If you ask Brussels insiders who they think is the most important figure in Europe’s green shipping drive, they will not hesitate long before pointing to the European Commission president.

Without Ursula von der Leyen, a career politician from Germany who turned 65 in October, the European Union might not have taken its most momentous maritime policy decision in recent years — shipping’s inclusion in the EU Emissions Trading System.

“That actually started with her,” one shipping policy player says.

Green Power: Driving the transition
This article is part of the Green Power edition of the TW+ magazine, which shines a spotlight on the leaders, innovators and advocates shaping a greener future for the maritime sector.

When she presented her candidacy for the post four years ago, von der Leyen made sure the world’s first shipping carbon tax formed a prominent part of her platform.

Shipping’s inclusion in the ETS was an unambiguous pledge on the very first page of her manifesto as part of the Green Deal — Europe’s long-term decarbonisation strategy that became her signature policy.

The FuelEU Maritime rules, which set carbon intensity limits for shipping, were another key part of her programme.

Her line of thinking in all of this was simple: every polluter needs to pay for its emissions, and shipping has not been paying so far, so it needs to be brought into the fold.

“It wasn’t meant as a punishment for the sector. It was more that she thought of decarbonisation as an opportunity and wanted shipping to be part of that opportunity,” the policy player said.

From congregations to parliaments

Strongly held beliefs defended with a missionary zeal are something von der Leyen was brought up with.

She was born Ursula Albrecht, the third of seven children in a staunchly conservative Protestant home led by her father, a career EU functionary and later high-ranking politician.

A part of her father’s political campaign, she sang religious songs for charity on German television; she even made a record alongside her parents and siblings.

She emulated her parents’ big family model. Her marriage to medical scientist Heiko von der Leyen produced seven children. While raising them, she graduated as a doctor, studying and practising in Germany and the US.

She began her political career late, at 43, by joining her father’s Christian Democratic Union and began a slow but steady rise from local to federal politics.

Ursula von der Leyen at the launch of the 2,100-teu Laura Maersk (built 2023), the world’s first methanol-enabled container vessel, in Copenhagen. Photo: Maersk

Her career accelerated after Angela Merkel became head of the Christian Democrats and later chancellor. Women, particularly working mothers like her, fitted well into the reformed image that Merkel was trying to shape for her party.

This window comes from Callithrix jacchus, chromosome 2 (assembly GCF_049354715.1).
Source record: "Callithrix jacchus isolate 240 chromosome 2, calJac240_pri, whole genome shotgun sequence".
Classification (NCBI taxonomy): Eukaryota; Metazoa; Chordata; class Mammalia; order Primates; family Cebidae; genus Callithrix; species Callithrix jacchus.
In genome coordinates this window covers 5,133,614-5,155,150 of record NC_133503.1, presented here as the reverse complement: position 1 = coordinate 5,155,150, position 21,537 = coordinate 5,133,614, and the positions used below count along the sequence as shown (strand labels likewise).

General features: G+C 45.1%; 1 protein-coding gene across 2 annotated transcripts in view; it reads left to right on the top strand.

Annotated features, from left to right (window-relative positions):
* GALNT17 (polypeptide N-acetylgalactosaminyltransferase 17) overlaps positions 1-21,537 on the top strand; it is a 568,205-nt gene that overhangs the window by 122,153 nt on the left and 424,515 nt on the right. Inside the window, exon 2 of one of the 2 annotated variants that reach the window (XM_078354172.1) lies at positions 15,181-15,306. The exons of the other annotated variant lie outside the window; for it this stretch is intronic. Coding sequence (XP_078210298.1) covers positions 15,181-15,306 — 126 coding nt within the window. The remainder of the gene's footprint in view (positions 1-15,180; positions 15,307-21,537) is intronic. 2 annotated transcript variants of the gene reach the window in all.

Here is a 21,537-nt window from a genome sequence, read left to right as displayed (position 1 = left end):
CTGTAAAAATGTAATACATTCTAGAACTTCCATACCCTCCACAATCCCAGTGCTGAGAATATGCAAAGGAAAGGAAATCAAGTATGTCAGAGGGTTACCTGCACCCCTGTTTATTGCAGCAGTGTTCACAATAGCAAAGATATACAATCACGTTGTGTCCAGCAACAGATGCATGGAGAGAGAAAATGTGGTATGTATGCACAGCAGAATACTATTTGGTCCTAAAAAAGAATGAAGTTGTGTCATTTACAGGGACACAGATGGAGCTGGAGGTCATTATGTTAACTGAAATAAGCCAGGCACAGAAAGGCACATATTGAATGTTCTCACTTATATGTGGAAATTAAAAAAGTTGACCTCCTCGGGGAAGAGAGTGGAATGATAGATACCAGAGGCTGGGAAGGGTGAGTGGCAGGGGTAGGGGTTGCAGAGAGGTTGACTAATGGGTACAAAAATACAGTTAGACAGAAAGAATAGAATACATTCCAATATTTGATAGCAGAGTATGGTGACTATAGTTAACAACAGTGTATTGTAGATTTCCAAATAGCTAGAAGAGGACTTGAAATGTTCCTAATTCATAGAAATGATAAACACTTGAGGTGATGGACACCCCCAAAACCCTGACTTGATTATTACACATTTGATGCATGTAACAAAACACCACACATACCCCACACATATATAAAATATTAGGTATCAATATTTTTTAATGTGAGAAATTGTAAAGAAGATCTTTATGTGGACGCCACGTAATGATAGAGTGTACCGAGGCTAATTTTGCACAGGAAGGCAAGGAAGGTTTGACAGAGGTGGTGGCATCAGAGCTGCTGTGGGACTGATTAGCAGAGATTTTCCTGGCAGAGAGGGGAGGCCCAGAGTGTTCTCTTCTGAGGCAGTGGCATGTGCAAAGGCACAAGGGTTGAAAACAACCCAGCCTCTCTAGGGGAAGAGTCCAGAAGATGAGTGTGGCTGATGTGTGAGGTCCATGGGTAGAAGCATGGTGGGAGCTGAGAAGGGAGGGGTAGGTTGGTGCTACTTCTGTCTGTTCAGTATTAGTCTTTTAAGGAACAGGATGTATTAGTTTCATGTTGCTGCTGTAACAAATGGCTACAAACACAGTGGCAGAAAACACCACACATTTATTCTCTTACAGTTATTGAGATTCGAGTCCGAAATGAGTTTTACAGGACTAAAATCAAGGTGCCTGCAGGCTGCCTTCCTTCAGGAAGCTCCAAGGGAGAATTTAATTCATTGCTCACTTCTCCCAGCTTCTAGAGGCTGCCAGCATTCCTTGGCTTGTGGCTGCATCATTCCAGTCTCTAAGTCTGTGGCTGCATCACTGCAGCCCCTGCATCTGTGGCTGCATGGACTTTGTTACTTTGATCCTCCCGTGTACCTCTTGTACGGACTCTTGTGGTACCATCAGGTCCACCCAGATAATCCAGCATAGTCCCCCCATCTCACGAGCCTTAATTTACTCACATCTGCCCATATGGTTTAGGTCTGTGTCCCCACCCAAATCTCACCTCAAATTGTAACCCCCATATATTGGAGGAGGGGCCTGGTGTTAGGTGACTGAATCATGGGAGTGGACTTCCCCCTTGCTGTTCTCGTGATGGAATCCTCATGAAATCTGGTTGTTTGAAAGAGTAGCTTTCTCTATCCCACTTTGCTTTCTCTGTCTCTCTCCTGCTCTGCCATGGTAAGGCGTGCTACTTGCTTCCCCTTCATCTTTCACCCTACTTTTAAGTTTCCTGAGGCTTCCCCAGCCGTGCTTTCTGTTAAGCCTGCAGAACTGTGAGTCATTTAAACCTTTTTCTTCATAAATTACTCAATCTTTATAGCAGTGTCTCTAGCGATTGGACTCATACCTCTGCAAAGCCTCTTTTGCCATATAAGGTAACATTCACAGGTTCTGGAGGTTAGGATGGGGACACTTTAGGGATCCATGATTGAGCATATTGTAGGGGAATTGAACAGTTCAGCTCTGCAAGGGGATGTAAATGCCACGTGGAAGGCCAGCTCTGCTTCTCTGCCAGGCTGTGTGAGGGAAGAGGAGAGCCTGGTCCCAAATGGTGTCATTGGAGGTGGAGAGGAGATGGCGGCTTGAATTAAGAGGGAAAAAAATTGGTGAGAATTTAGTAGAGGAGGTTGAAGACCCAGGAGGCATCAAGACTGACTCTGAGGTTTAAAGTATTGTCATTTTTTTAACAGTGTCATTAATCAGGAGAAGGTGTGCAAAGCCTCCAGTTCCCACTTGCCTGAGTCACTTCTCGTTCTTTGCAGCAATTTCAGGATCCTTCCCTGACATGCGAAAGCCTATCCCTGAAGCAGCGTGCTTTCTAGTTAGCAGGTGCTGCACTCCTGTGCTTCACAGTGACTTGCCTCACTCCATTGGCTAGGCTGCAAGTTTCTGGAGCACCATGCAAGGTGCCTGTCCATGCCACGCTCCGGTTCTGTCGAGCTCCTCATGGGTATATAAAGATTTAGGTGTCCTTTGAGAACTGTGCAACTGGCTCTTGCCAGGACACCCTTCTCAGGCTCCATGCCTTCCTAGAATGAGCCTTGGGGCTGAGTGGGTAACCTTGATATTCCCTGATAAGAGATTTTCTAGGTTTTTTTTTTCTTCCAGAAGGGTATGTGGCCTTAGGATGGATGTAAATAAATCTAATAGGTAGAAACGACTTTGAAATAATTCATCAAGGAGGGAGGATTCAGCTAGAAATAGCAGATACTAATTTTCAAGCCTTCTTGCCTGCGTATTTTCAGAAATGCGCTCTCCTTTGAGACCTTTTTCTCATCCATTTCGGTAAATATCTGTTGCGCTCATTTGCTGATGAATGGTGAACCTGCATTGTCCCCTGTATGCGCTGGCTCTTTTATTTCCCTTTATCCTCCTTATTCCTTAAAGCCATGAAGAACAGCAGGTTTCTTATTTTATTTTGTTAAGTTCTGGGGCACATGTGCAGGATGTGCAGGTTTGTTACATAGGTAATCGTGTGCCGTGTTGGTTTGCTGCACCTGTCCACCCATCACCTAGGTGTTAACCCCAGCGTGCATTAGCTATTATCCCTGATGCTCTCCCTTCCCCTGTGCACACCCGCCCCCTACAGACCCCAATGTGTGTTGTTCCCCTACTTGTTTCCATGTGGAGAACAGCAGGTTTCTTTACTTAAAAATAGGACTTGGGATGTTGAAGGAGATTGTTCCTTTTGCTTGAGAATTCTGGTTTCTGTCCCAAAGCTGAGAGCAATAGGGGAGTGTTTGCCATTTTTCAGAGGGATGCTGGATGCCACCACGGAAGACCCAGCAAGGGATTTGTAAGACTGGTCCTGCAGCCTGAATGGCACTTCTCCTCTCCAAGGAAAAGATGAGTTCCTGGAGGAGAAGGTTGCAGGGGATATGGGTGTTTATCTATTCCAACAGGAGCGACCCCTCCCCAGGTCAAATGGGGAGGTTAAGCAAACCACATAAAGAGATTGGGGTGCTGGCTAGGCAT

A major plank of the Merkel agenda was the green energy transition. It was a double-pronged strategy meant to kill two birds with one stone.

By putting Germany at the forefront of decarbonisation, she hoped to carry its industrial leadership into the 21st century.

At the same time, this would benefit the party politically by improving its image with younger, more environmentally minded voters.

Von der Leyen’s European Green Deal, a multibillion-euro programme to decarbonise the EU, feels like a Merkel programme for Europe, writ large.

Going global

By switching to Brussels as head of the EC, von der Leyen returned to familiar ground. She was born in the city in 1958 when her father was a high-ranking European Community official and she spent the first seven years of her life there.

The big question is whether von der Leyen will seek a second term as head of the European Commission when her first term expires next year.

Some observers believe she will, even though rumours persist that she might become the next secretary general of Nato instead — a belief strengthened by her staunchly pro-Ukraine stance against Russia.

A second von der Leyen term would most likely mean Brussels will keep up the pressure on the International Maritime Organization to emulate EU rules, possibly by unilaterally adopting even more ambitious environmental targets.

One thing von der Leyen will certainly not give the shipping community is a dedicated commissioner for shipping.

Voicing a desire expressed by several shipping players, Cypriot president Nikos Christodoulides said in early October that Europe’s maritime industry would be better served by having its own commissioner instead of incumbent Adina Valean, whose brief covers rail, road and aviation as well.

Maritime players feel neglected by Valean, who often skips shipping conferences and dispatches instantly forgettable videotaped messages instead.

Brussels insiders, however, are sceptical about the idea of a maritime commissioner.

“The chances for this are zero,” one said.

“If you have a shipping commissioner, you will need to have commissioners for all other modes of transport and that will become a total mess”.